It wasn’t a really good directional sign or database software that connected Paul. It was an actual person. Barnabas invested time and even risked his own personal safety on “advocating” for Paul. When I was in student ministry we called this the “Be With Factor”. You could never assume that someone knew what the next steps were or that if you told them the next steps, they would know how to take them. However, if by the way you interacted and communicated with people, they understood that there was someone who would “be with” them throughout the next steps no matter what they might be.

I’ll unpack our strategy in the next post, but how do you think through environments, especially on Sunday?

At The Austin Stone, the process of connection to multiplication follows a general pattern that usually takes approximately two years. It generally goes something like this:

This series of posts will explore what comes after the initial efforts to connect individuals into community.
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Considering Multiplication

It might seem odd to you that I am talking about multiplication in a series on newly forming missional communities, but it’s critically important to talk about it early on.  If you’ve participated in a small group before, you know that one of the most difficult experiences in group life can be the working through multiplication, especially when deep relationships have been formed.

The Great Commission, however, simply cannot be fulfilled if the church doesn’t have a value for more disciples being made, which requires that we multiply!  To be honest with you, it takes an extraordinary amount of faith to continue being obedient…I hate it every time someone departs from our community, and I dread the process of leaving one missional community to plant another.  It’s really hard!

That’s why we begin talking about multiplication at the very beginning.  If we want a movement that makes a dent in the Great Commission, we will need to multiply disciples, communities and churches, and everyone needs to be involved.

In helping communities process through a preferred future, we cast vision for multiplication at the outset of our training, and then will continue to ask questions along with way.  We want to keep the mission in front of our groups, even as they are forming, in order to prepare them well for the future of their community.

Also, we want to make sure that we provide plenty of time for a community to get their minds and hearts around multiplication so that we can celebrate when it does happen, as well as grieve.  There are a number of questions about multiplication – why multiply? when? how? – and I want to take some time to address that in the next series of posts.  Stay tuned!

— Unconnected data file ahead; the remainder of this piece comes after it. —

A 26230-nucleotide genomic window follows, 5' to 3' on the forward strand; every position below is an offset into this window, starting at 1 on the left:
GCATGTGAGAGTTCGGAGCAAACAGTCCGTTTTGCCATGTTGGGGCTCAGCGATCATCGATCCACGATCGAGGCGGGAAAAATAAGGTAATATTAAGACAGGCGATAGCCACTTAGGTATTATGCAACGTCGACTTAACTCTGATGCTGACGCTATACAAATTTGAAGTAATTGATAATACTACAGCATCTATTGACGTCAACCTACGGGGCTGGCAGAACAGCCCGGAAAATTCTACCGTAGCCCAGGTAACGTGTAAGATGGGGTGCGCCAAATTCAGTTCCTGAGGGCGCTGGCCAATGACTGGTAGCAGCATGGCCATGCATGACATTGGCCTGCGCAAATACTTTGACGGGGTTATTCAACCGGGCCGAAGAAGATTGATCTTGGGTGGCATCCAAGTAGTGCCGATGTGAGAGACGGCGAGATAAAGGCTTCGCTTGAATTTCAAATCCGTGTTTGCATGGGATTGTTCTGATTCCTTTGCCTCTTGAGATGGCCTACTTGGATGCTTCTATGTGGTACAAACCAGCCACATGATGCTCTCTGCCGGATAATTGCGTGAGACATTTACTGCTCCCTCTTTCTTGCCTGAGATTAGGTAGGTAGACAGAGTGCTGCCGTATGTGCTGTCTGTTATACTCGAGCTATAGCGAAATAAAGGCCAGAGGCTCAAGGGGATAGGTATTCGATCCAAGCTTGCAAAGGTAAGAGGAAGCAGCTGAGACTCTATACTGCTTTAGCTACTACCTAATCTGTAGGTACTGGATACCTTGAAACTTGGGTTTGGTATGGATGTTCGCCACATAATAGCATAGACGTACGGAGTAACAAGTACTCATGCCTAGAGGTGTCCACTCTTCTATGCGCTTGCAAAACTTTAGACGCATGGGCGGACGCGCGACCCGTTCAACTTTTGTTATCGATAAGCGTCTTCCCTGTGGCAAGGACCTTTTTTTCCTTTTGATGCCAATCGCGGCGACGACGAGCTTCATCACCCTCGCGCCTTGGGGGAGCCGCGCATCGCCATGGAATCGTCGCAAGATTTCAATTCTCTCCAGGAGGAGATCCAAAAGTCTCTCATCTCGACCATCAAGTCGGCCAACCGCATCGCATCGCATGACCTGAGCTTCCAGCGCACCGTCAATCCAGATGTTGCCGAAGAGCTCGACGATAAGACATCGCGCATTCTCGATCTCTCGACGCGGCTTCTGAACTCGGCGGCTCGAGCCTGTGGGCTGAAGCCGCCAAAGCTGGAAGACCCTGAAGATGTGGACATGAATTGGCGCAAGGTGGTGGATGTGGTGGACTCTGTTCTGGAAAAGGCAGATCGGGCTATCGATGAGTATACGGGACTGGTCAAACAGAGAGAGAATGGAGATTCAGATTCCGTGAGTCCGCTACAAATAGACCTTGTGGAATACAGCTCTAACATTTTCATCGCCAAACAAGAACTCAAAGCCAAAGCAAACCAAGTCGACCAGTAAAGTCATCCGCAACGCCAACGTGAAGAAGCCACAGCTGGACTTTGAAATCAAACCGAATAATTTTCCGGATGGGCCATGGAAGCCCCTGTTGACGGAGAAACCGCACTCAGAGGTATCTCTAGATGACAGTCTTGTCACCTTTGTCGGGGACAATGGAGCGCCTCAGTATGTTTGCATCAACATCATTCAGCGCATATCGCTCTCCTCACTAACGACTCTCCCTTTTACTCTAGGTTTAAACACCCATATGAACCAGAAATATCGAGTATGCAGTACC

In the mean time, what do you think are the key components to setting a healthy DNA early in a community?

At The Austin Stone, the process of connection to multiplication follows a general pattern that usually takes approximately two years. It generally goes something like this:

This series of posts will explore what comes after the initial efforts to connect individuals into community.
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Thinking Critically About a New MC

As our new missional communities continue to form and have gotten into a rhythm over the course of a few months, often a sense of both satisfaction and dissatisfaction begins to emerge.  There is a satisfaction that the group has cultivated some healthy relationships, but also a dissatisfaction that more isn’t happening.

Often times, conflict begins to emerge within the community during this season as the shininess of something new begins to wear off.  This is a great time to capitalize on addressing the heart issues and recasting vision if you are coaching missional communities.  Where conflict exists, an opportunity for grace and intimacy also exists.  Where dissatisfaction emerges, an opportunity for a renewed sense of purpose and mission also hides.

In our church culture, we have found that people tend to leave conflict unresolved, or they simply leave a community altogether when conflict arises.  At the first sign of conflict, I strongly encourage you to help the leader take ownership of the issue and work through it with the individuals.  Sometimes family fights become the best stories we tell with one another down the road!